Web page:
Usually, when someone finds a significant diamond at the Crater of Diamonds State Park in Murfreesboro, Ark., they aren’t sure what to do with it.
But dedicated searcher Christian Liden (pictured) has a clear idea: He wants to use it for his engagement ring.
The 26-year-old, who lives in Poulsbo, Wash., has been on a nationwide trek with a friend to different mine sites, using homebuilt mining equipment. First, they tested their tools at a Montana sapphire mine. But the big test was when they arrived at the Crater of Diamonds.
The Crater of Diamonds is the world’s only public park that lets visitors search for diamonds and keep what they find. And while most visitors go home empty-handed, the park has been the site of some pretty spectacular finds.
Liden arrived at the park on May 7 and “spent about an hour in the field that afternoon, and returned early the next morning to mine all day,” he said in a statement.
On his third day, his hard work paid off when he saw something in the mud.
“I saw it shining as soon as I turned the screen over and immediately knew it was a diamond. I was shaking so bad, I asked my buddy to grab it out of the gravel for me.”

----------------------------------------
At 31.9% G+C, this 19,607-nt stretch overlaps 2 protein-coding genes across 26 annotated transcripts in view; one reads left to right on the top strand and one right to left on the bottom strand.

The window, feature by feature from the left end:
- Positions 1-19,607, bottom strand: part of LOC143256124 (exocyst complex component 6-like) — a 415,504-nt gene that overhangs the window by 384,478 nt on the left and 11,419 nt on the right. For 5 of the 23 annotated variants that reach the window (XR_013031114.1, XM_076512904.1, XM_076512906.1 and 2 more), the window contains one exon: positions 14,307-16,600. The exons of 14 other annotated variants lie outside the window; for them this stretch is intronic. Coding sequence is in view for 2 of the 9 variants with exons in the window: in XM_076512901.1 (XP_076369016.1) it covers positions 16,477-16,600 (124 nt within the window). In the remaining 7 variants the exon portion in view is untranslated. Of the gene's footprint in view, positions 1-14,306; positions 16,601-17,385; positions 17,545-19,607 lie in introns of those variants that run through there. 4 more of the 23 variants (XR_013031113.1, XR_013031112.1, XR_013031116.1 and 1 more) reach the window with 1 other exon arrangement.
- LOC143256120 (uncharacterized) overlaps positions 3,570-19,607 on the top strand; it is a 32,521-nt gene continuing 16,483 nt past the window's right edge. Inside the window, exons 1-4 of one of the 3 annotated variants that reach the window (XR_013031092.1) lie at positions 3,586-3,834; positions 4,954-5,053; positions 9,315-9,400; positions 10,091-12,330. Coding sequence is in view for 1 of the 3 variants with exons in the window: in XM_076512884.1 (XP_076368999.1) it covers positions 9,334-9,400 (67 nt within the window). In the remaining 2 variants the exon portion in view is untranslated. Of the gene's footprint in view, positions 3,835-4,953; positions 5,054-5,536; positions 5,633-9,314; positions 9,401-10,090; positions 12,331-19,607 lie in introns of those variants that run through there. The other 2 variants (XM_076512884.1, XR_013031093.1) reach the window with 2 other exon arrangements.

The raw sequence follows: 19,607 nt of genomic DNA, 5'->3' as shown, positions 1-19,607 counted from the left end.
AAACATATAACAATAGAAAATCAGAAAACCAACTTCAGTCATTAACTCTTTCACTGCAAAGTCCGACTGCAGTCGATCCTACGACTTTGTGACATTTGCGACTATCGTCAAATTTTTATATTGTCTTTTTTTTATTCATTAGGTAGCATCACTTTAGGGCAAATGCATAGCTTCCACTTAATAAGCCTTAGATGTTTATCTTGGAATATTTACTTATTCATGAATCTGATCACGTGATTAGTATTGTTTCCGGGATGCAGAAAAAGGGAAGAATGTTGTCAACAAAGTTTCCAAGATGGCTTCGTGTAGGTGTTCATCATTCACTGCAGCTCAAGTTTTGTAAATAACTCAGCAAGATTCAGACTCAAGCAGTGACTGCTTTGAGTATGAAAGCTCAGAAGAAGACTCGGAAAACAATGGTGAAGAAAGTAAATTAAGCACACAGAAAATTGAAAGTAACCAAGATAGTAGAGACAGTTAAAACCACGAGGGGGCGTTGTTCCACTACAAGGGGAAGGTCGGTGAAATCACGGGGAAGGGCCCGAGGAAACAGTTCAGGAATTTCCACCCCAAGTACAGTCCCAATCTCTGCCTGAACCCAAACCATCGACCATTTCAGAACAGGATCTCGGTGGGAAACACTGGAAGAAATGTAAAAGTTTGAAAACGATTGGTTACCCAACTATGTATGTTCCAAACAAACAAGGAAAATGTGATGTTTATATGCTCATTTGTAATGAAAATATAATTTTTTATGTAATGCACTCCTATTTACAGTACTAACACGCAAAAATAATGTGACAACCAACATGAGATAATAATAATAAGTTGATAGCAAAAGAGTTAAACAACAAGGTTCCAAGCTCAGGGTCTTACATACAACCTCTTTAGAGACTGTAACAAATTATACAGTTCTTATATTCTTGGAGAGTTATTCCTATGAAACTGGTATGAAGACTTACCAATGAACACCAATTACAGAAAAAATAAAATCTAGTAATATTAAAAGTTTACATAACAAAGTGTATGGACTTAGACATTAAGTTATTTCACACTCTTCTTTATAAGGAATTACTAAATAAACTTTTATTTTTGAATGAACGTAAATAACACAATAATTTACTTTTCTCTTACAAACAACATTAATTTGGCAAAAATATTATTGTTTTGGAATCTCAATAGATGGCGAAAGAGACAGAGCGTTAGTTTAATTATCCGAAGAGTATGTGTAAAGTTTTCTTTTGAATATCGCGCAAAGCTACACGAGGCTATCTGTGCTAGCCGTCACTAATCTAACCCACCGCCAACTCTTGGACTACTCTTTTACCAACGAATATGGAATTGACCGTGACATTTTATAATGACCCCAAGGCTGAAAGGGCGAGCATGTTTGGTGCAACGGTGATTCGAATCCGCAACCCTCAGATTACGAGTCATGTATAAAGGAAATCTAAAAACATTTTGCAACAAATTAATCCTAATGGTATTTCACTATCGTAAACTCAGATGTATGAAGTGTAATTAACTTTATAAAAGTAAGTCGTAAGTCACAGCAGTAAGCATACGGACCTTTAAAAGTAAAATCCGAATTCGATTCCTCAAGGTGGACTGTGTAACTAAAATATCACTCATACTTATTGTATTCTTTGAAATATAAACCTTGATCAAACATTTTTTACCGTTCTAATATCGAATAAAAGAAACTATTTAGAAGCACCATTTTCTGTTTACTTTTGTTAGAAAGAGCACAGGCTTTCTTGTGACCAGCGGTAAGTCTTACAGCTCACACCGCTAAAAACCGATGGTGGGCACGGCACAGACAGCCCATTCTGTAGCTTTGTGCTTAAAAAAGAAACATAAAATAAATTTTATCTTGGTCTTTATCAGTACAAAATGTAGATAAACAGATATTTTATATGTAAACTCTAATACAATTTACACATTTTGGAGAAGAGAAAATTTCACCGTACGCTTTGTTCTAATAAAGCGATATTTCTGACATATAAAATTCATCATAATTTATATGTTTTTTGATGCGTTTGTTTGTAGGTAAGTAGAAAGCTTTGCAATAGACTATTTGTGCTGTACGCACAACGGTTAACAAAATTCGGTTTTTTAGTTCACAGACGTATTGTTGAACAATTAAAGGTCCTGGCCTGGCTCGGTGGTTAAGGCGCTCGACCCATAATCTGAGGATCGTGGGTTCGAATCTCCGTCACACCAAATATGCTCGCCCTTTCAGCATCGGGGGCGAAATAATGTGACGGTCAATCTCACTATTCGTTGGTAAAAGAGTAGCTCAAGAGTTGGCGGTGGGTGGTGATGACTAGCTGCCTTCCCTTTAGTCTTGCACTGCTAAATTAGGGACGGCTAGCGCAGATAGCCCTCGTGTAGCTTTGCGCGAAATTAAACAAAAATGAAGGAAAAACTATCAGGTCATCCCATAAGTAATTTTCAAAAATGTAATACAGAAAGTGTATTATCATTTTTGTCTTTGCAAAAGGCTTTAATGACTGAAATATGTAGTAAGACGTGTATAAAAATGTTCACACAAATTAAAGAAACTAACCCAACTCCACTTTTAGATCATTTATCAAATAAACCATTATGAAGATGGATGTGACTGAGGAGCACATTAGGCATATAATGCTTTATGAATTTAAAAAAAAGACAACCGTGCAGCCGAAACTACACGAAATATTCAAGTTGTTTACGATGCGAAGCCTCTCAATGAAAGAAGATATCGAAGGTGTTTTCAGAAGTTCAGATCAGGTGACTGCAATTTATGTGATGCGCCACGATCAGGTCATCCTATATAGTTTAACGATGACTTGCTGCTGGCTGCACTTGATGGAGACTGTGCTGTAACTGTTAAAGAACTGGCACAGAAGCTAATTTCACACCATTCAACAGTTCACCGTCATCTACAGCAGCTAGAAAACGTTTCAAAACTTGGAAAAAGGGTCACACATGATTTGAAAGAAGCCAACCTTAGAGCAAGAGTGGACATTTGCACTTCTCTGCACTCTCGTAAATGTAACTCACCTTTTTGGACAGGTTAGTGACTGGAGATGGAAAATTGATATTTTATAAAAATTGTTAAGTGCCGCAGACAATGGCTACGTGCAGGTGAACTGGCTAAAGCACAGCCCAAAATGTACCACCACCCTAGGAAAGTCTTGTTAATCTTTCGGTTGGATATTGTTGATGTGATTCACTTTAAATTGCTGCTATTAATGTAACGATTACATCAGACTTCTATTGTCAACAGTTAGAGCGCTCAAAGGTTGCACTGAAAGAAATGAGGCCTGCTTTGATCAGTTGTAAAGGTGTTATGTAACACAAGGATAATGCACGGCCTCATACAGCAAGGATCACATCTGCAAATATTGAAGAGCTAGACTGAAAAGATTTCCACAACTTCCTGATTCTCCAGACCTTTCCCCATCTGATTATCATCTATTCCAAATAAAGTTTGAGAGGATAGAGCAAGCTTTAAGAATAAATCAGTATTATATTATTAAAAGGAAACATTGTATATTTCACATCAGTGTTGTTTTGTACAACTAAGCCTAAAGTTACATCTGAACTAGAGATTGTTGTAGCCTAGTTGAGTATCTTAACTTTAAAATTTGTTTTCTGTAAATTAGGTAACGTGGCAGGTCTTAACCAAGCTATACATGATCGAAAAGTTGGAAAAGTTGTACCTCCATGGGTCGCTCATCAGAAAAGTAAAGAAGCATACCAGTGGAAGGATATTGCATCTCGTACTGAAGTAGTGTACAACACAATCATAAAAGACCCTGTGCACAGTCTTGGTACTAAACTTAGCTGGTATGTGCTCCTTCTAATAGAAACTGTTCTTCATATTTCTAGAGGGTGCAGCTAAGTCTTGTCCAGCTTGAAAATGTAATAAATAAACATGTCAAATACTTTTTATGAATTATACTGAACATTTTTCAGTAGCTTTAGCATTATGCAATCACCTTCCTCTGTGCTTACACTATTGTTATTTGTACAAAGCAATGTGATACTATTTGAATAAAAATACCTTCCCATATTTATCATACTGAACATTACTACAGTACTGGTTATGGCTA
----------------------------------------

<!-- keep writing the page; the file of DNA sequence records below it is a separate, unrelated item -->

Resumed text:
At the park’s discovery center, staff confirmed that Liden had indeed found a 2.2 ct. yellow diamond. It’s the largest find at the park in seven months.
“I was just hoping to find a couple smaller stones [at the park] and had planned to buy a center stone later,” he said. “That won’t be needed now.”
Still, he isn’t done: He hopes to go opal mining in Nevada and pick up a few side stones.
“Mr. Liden’s diamond is light yellow, with a triangular shape and a sparkling, metallic luster,” said park assistant superintendent Dru Edmonds in the same statement. “Like most diamonds from the park, it contains a few inclusions, making it one of a kind.”
Edmonds added: “Since the eighth grade, Mr. Liden has dreamed of creating a special ring for his future wife, with stones and gold he mined himself. And now he can make that dream come true.”
Liden has named his diamond the Washington Sunshine, “because it’s got a nice, light yellow color, just like sunlight in Washington.”
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